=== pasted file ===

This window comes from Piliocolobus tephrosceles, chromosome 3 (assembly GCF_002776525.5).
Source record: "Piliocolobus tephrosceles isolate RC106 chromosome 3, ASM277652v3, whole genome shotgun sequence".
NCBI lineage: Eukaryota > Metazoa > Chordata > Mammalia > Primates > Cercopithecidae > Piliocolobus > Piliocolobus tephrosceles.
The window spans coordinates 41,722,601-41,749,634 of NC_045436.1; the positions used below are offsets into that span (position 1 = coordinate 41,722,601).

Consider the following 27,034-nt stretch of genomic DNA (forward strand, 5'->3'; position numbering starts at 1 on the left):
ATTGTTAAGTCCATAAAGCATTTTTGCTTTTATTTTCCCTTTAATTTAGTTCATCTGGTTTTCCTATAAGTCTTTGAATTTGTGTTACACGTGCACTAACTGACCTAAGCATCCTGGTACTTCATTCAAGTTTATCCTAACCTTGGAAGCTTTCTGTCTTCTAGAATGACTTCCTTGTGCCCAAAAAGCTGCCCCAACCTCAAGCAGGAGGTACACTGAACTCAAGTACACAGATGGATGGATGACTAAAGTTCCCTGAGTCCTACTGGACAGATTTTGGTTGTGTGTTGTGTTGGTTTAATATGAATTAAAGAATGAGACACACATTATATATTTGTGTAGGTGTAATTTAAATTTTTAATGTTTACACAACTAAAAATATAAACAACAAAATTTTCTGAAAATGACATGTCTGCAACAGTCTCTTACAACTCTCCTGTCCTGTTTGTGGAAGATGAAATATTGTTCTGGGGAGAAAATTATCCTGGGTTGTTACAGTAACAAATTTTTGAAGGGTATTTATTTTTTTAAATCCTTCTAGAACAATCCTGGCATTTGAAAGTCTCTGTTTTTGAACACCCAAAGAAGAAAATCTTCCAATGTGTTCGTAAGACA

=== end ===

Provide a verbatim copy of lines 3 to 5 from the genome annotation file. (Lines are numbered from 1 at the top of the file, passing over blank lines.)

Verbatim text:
NCBI lineage: Eukaryota > Metazoa > Chordata > Mammalia > Primates > Cercopithecidae > Piliocolobus > Piliocolobus tephrosceles.
The window spans coordinates 41,722,601-41,749,634 of NC_045436.1; the positions used below are offsets into that span (position 1 = coordinate 41,722,601).

Consider the following 27,034-nt stretch of genomic DNA (forward strand, 5'->3'; position numbering starts at 1 on the left):